Xbox 360 owners will be able to carry more with a single memory unit, as a new 512MB version was revealed today. Previously, memory units were sized at 64MB. The new half-gig units will come preloaded with the Xbox Live Arcade title Geometry Wars: Retro Evolved (for a limited time) and retail for $49.99 when they arrive in stores on April 3. At that time, the price of the 64MB units will drop from $39.99 to $29.99.
The announcement comes in conjunction with the revelation that Microsoft has increased the size limit of Xbox Live Arcade titles from 50MB to 150MB, a move the company says will give developers “greater flexibility in game design and [expand] the opportunity to add advanced game features while still keeping games compact.” Today’s news is the official confirmation of the increase, which was previously given the thumbs up for the upcoming Castlevania: Symphony of Night.
Microsoft also formally confirmed the Xbox Live Arcade game Jetpac Refuelled from Rare Ltd. The game is a remake of the 1983 shooter Jetpac released on the UK ZX Spectrum computer. The XBLA version will feature enhanced graphics and more than 100 levels. Jetpac Refuelled will be shown off this week at GDC, along with the previously announced Pinball FX, Boom Boom Rocket, 3D Ultra Minigolf Adventures, and Eets: Chowdown.
Sony goes back to school
UK managing director explains Sony’s involvement in a project using PSPs in schools; Relentless demonstrates Buzz! The Schools Quiz.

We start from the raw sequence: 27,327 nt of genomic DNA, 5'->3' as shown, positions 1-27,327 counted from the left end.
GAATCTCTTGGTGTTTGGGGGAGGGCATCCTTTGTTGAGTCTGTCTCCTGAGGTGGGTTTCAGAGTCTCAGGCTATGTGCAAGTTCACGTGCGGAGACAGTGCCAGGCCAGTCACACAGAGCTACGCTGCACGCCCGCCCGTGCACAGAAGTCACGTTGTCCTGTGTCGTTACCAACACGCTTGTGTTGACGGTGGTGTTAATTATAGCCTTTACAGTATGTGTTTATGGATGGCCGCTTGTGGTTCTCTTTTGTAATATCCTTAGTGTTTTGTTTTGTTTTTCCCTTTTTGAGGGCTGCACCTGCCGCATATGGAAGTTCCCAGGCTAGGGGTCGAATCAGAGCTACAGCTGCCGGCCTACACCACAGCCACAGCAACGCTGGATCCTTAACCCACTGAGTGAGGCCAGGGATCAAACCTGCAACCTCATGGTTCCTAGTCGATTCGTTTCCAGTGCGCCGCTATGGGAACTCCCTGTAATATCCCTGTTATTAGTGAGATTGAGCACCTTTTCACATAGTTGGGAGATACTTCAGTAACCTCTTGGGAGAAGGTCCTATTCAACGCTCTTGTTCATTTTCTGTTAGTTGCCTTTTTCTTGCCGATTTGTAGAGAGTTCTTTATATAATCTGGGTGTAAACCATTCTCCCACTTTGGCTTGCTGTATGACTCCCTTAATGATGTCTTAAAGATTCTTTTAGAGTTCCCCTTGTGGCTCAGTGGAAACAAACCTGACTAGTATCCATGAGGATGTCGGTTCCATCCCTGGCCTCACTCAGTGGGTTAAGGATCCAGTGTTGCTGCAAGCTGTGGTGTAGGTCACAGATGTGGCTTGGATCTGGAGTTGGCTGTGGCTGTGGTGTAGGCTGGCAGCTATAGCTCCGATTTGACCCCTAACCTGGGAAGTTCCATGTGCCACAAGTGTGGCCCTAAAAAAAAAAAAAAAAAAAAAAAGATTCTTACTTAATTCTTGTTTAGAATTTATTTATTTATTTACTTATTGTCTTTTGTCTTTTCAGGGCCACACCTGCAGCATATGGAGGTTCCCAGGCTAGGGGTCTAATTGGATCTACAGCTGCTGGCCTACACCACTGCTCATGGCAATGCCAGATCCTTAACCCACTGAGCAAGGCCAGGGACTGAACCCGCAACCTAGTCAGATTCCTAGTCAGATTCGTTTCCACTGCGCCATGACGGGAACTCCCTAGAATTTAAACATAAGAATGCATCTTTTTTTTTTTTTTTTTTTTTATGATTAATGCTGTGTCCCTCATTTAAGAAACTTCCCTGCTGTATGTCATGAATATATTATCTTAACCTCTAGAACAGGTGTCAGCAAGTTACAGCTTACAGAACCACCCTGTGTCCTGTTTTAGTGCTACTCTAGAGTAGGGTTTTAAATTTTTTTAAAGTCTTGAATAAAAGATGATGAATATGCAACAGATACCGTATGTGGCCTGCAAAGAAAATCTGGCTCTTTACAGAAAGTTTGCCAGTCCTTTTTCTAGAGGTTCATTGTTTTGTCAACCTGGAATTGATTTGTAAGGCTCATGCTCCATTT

Teachers have traditionally not been keen on students bringing handhelds or games into the classroom, but a new initiative supported by Sony aims to change that. At a “PSP in Education National Launch” event held today at its 3Rooms brand space in London, Sony Computer Entertainment UK’s managing director, Ray Maguire, introduced a project organised by ConnectED that sees the PlayStation Portable being used in schools as a learning tool.Maguire explained that Sony has been linked with education for some time–in 2003, there was a trial of using the PlayStation 2 and EyeToy as a communication method between students in different schools. However, the development of “connected” devices such as the PSP, and the increase in the availability of wireless broadband, has really opened up the opportunities for a link with education, Maguire said. While he commented that Sony was not aiming to be a leader in the education space, he pointed out that there were lots of opportunities for content providers to make use of the portable, connected nature of the PSP as a way to provide data and programs.